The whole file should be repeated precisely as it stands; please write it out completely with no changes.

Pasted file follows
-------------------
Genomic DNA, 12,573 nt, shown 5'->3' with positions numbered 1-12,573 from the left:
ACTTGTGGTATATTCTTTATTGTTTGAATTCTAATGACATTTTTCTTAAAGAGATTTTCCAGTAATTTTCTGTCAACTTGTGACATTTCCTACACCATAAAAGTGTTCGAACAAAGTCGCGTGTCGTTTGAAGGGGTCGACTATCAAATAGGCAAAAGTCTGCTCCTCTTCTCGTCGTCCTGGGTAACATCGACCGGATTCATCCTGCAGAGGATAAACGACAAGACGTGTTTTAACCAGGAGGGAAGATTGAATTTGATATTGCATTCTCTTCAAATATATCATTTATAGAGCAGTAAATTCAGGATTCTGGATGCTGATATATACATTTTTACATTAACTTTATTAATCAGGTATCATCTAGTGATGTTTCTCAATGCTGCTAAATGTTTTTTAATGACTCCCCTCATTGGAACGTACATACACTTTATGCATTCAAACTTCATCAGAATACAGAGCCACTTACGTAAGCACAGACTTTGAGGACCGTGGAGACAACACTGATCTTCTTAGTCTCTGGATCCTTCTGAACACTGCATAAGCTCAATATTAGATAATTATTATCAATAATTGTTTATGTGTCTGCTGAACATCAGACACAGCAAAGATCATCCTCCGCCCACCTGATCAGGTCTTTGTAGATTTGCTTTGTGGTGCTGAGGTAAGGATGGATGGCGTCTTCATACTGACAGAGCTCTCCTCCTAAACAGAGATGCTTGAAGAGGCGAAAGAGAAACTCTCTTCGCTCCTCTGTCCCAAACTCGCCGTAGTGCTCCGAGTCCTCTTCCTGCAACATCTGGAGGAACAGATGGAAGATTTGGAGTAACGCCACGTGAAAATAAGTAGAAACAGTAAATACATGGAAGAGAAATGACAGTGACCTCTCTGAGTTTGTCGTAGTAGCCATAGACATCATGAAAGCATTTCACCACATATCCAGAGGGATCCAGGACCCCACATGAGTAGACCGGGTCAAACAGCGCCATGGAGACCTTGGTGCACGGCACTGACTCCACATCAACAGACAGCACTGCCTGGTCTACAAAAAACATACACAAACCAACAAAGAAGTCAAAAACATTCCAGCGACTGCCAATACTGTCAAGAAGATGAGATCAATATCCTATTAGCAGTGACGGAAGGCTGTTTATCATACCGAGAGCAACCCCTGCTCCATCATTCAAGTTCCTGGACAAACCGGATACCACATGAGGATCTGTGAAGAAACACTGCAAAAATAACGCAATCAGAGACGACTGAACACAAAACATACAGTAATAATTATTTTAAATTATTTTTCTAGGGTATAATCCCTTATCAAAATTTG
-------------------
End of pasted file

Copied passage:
Genomic DNA, 12,573 nt, shown 5'->3' with positions numbered 1-12,573 from the left:
ACTTGTGGTATATTCTTTATTGTTTGAATTCTAATGACATTTTTCTTAAAGAGATTTTCCAGTAATTTTCTGTCAACTTGTGACATTTCCTACACCATAAAAGTGTTCGAACAAAGTCGCGTGTCGTTTGAAGGGGTCGACTATCAAATAGGCAAAAGTCTGCTCCTCTTCTCGTCGTCCTGGGTAACATCGACCGGATTCATCCTGCAGAGGATAAACGACAAGACGTGTTTTAACCAGGAGGGAAGATTGAATTTGATATTGCATTCTCTTCAAATATATCATTTATAGAGCAGTAAATTCAGGATTCTGGATGCTGATATATACATTTTTACATTAACTTTATTAATCAGGTATCATCTAGTGATGTTTCTCAATGCTGCTAAATGTTTTTTAATGACTCCCCTCATTGGAACGTACATACACTTTATGCATTCAAACTTCATCAGAATACAGAGCCACTTACGTAAGCACAGACTTTGAGGACCGTGGAGACAACACTGATCTTCTTAGTCTCTGGATCCTTCTGAACACTGCATAAGCTCAATATTAGATAATTATTATCAATAATTGTTTATGTGTCTGCTGAACATCAGACACAGCAAAGATCATCCTCCGCCCACCTGATCAGGTCTTTGTAGATTTGCTTTGTGGTGCTGAGGTAAGGATGGATGGCGTCTTCATACTGACAGAGCTCTCCTCCTAAACAGAGATGCTTGAAGAGGCGAAAGAGAAACTCTCTTCGCTCCTCTGTCCCAAACTCGCCGTAGTGCTCCGAGTCCTCTTCCTGCAACATCTGGAGGAACAGATGGAAGATTTGGAGTAACGCCACGTGAAAATAAGTAGAAACAGTAAATACATGGAAGAGAAATGACAGTGACCTCTCTGAGTTTGTCGTAGTAGCCATAGACATCATGAAAGCATTTCACCACATATCCAGAGGGATCCAGGACCCCACATGAGTAGACCGGGTCAAACAGCGCCATGGAGACCTTGGTGCACGGCACTGACTCCACATCAACAGACAGCACTGCCTGGTCTACAAAAAACATACACAAACCAACAAAGAAGTCAAAAACATTCCAGCGACTGCCAATACTGTCAAGAAGATGAGATCAATATCCTATTAGCAGTGACGGAAGGCTGTTTATCATACCGAGAGCAACCCCTGCTCCATCATTCAAGTTCCTGGACAAACCGGATACCACATGAGGATCTGTGAAGAAACACTGCAAAAATAACGCAATCAGAGACGACTGAACACAAAACATACAGTAATAATTATTTTAAATTATTTTTCTAGGGTATAATCCCTTATCAAAATTTG